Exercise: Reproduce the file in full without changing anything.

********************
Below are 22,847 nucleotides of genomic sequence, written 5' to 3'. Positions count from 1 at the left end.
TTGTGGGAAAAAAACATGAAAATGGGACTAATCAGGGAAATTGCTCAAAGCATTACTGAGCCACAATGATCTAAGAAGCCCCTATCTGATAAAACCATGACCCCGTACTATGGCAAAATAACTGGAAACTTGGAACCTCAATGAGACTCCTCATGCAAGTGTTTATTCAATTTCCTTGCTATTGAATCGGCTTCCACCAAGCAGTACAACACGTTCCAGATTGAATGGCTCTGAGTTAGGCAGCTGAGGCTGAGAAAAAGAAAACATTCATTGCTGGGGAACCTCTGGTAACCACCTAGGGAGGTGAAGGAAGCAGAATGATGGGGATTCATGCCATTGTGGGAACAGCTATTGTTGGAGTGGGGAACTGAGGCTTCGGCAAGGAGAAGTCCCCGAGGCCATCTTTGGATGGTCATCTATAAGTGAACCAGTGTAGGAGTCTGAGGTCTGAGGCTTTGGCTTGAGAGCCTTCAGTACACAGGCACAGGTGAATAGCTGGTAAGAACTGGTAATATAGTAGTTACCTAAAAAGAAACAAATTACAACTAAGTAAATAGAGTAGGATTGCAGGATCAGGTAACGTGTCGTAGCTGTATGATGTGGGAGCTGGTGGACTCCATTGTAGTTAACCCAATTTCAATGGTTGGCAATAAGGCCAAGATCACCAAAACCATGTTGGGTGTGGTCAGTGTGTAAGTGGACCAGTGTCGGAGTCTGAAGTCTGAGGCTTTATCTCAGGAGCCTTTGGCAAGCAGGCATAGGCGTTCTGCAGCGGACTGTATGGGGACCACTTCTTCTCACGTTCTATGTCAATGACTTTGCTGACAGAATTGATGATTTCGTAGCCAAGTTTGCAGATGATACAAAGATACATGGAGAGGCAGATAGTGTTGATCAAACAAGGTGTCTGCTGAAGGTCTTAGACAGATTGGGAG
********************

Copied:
Below are 22,847 nucleotides of genomic sequence, written 5' to 3'. Positions count from 1 at the left end.
TTGTGGGAAAAAAACATGAAAATGGGACTAATCAGGGAAATTGCTCAAAGCATTACTGAGCCACAATGATCTAAGAAGCCCCTATCTGATAAAACCATGACCCCGTACTATGGCAAAATAACTGGAAACTTGGAACCTCAATGAGACTCCTCATGCAAGTGTTTATTCAATTTCCTTGCTATTGAATCGGCTTCCACCAAGCAGTACAACACGTTCCAGATTGAATGGCTCTGAGTTAGGCAGCTGAGGCTGAGAAAAAGAAAACATTCATTGCTGGGGAACCTCTGGTAACCACCTAGGGAGGTGAAGGAAGCAGAATGATGGGGATTCATGCCATTGTGGGAACAGCTATTGTTGGAGTGGGGAACTGAGGCTTCGGCAAGGAGAAGTCCCCGAGGCCATCTTTGGATGGTCATCTATAAGTGAACCAGTGTAGGAGTCTGAGGTCTGAGGCTTTGGCTTGAGAGCCTTCAGTACACAGGCACAGGTGAATAGCTGGTAAGAACTGGTAATATAGTAGTTACCTAAAAAGAAACAAATTACAACTAAGTAAATAGAGTAGGATTGCAGGATCAGGTAACGTGTCGTAGCTGTATGATGTGGGAGCTGGTGGACTCCATTGTAGTTAACCCAATTTCAATGGTTGGCAATAAGGCCAAGATCACCAAAACCATGTTGGGTGTGGTCAGTGTGTAAGTGGACCAGTGTCGGAGTCTGAAGTCTGAGGCTTTATCTCAGGAGCCTTTGGCAAGCAGGCATAGGCGTTCTGCAGCGGACTGTATGGGGACCACTTCTTCTCACGTTCTATGTCAATGACTTTGCTGACAGAATTGATGATTTCGTAGCCAAGTTTGCAGATGATACAAAGATACATGGAGAGGCAGATAGTGTTGATCAAACAAGGTGTCTGCTGAAGGTCTTAGACAGATTGGGAG